More communication is needed to inform the broker community about fair treatment of customers (FTC) guidance, since there may be a disconnect or lack of awareness of the topic, the Canadian Council of Insurance Regulators (CCIR) reported recently.
In particular, the regulator is focusing on incentive programs that brokerages or carriers may use to boost sales.
During in-person meetings held in late March this year, a working group on FTC discussed a variety of topics, including that brokers need to be more aware of FTC guidance. The joint CCIR-Canadian Insurance Services Regulatory Organizations (CISRO) working group held the meetings to “provide a safe environment where industry and regulators exchange information and views on their respective FTC-related actions, as well as clarification or interpretation of the guidance’s principles,” CCIR said in a press release last week.
Now the regulator is seeking to increase intermediary and consumer awareness regarding FTC. In particular, the FTC working group will consult with the industry to gain a better understanding of current incentive practices in the market and their alignment with FTC principles.
The working group is zeroing in on incentives management, particularly on incentives that “create an obvious conflict by their very nature,” CCIR said. Examples would be programs involving the awarding of travel or trips to top-selling intermediaries. “Regulators stated they would appreciate continued sharing of information on stakeholder initiatives being undertaken to promote and advance FTC.”
In September 2018, CCIR and CISRO jointly released the Guidance Conduct of Business and Fair Treatment of Customers guideline, documenting the common principles that regulators will use to evaluate FTC by insurers and insurance intermediaries such as brokers. Concepts in the document include ethical behaviour, acting in good faith and prohibition of abusive practices.
The working group addressed specific questions related to the guideline in its March meetings. The discussions also raised a variety of topics, including:
Incentive programs are different from one sector to another and need to be viewed holistically through the FTC lens
It can be challenging to measure objectively and demonstrate an existing, evolving and ongoing commitment to FTC
Adjusting incentives tied to volume of sales may have unintended consequences for smaller markets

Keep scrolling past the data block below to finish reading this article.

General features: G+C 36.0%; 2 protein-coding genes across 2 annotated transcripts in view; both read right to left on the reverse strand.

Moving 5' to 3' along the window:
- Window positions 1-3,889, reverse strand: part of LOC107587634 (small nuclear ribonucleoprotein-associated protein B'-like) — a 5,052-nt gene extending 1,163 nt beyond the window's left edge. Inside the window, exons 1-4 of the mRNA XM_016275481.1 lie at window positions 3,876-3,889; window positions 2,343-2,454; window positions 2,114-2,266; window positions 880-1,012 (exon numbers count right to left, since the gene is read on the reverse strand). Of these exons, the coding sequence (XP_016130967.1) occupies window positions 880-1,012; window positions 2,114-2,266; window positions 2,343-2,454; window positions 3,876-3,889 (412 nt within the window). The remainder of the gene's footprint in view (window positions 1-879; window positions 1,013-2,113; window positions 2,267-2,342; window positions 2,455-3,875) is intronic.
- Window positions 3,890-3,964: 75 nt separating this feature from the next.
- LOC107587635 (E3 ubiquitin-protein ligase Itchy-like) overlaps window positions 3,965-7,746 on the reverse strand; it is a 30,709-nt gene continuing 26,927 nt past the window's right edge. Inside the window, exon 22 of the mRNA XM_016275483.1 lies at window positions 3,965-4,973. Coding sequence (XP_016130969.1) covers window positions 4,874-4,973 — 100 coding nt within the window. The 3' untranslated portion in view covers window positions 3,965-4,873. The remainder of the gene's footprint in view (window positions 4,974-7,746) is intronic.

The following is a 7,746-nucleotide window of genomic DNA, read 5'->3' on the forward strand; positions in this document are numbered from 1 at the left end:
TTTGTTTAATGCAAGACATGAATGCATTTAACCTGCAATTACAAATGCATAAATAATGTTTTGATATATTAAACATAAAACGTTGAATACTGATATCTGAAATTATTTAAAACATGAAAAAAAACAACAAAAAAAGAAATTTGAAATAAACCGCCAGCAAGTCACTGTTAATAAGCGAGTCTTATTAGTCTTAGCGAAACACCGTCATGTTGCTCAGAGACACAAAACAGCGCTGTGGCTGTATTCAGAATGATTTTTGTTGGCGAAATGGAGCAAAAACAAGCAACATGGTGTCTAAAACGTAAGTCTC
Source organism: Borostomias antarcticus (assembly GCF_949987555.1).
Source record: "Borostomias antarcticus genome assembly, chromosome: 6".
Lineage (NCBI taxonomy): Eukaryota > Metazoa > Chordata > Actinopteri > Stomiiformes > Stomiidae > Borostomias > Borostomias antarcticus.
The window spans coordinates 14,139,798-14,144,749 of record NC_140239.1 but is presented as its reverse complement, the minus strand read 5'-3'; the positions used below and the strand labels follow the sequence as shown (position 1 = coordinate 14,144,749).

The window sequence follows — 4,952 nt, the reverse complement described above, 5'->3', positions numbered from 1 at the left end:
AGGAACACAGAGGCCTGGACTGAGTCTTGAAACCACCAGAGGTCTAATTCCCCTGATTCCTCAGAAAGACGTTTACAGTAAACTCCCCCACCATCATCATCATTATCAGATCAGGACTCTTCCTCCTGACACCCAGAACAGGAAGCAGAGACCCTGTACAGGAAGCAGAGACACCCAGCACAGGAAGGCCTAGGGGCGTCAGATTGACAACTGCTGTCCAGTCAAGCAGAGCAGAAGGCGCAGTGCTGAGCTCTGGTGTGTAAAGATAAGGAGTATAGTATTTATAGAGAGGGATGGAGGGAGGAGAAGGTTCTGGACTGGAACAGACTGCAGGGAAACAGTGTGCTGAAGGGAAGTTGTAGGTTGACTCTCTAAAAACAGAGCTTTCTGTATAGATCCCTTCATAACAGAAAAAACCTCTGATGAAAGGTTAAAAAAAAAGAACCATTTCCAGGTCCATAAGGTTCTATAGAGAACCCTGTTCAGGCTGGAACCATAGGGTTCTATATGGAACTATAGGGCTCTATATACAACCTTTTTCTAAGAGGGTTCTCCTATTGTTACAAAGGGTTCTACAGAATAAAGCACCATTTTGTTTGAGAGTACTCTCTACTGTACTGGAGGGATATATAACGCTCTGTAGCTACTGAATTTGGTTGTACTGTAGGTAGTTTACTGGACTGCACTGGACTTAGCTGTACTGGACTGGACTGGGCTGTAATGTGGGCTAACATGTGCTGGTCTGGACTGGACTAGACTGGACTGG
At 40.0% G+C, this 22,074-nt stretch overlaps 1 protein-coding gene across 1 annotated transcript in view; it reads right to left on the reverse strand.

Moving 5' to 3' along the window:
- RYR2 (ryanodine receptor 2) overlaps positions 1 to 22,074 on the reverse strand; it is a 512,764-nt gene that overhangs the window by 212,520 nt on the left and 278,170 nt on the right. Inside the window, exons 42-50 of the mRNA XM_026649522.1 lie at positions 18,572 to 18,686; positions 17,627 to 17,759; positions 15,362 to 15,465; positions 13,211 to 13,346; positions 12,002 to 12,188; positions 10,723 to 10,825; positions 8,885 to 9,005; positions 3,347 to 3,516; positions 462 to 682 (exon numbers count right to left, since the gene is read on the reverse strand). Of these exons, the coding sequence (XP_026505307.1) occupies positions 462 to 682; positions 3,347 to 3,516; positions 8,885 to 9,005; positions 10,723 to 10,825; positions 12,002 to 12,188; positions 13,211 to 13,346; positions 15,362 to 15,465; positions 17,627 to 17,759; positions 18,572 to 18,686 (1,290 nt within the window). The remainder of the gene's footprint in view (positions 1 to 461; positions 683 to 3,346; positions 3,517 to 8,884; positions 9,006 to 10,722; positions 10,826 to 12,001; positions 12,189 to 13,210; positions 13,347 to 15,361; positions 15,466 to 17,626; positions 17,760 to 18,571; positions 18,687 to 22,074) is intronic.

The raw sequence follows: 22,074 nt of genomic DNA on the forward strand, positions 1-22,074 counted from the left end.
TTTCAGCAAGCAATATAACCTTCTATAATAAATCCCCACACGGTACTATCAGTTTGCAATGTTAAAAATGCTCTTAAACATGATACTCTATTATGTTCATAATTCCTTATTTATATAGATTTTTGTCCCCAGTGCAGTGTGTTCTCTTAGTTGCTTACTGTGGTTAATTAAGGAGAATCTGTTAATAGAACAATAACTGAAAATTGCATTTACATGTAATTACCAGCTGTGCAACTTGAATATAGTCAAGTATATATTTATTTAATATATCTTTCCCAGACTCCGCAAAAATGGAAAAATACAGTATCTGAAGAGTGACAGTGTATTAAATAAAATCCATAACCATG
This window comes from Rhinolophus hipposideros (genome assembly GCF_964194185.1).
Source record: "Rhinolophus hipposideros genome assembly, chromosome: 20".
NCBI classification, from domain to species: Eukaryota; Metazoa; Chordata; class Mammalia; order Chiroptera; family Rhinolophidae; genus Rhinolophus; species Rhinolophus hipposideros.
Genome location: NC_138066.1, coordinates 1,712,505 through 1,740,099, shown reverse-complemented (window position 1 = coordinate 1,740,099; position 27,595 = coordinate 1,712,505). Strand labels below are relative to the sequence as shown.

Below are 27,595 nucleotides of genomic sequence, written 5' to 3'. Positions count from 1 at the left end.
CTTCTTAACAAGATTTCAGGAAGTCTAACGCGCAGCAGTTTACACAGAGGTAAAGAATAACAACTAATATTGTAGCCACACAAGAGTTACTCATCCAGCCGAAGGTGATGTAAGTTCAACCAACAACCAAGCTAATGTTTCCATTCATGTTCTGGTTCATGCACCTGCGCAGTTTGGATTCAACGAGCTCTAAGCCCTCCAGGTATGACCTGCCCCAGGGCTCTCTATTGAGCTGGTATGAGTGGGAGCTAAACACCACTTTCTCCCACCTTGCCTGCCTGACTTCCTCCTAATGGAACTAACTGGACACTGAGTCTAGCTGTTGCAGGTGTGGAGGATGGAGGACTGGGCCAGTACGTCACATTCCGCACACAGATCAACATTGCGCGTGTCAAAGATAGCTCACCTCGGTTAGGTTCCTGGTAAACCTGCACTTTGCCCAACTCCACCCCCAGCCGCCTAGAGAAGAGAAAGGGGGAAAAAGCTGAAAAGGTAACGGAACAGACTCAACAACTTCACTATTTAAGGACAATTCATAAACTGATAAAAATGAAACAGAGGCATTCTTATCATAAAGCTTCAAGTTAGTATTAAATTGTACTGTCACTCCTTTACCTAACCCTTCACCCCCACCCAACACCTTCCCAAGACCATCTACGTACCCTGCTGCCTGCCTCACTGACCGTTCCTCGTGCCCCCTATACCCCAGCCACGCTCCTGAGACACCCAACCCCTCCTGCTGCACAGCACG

Some stakeholders have formally made FTC a priority and have commenced reviews on current practices, both at the association and member levels
Stakeholders, collectively and individually, view FTC as a priority. Within individual member companies, there are various initiatives underway to continue to promote and advance FTC
Several stakeholders agreed to provide the working group a high-level summary of initiatives undertaken that identify gaps or enhance current business practices reflecting FTC
A clarification of a “best interest” concept is expected to be added in the FTC guidance.
Ontario’s new financial services regulator said recently it plans to issue a revised guideline on FTC within a few months to help counter confusion over which guidelines to follow. Around the same time that CCIR-CISCO released their FTC guideline last year, the Financial Services Commission of Ontario released their own guidance.
“There’s been confusion about which one should we be following,” Mark White, CEO of the Financial Services Regulatory Authority, said Oct. 1 at an Insurance Institute of Ontario event. FSRA is looking to harmonize the Ontario guideline with the CCIR-CISRO one by “this calendar year and certainly this fiscal year,” White said at the time.
Industry concern is that they have to comply with two different sets of guidelines addressing the same issue, Koker Christensen, a partner at Fasken Martineau DuMoulin LLP and a member of FSRA’s stakeholder advisory committee for P&C insurance, told Canadian Underwriter Tuesday. Having to comply with both “creates a certain amount of confusion, complexity and work to try to figure out what you have to do comply with both of them,” Christensen said. “And it also begs the question of, ‘Well, why do we have these two different guidelines?’”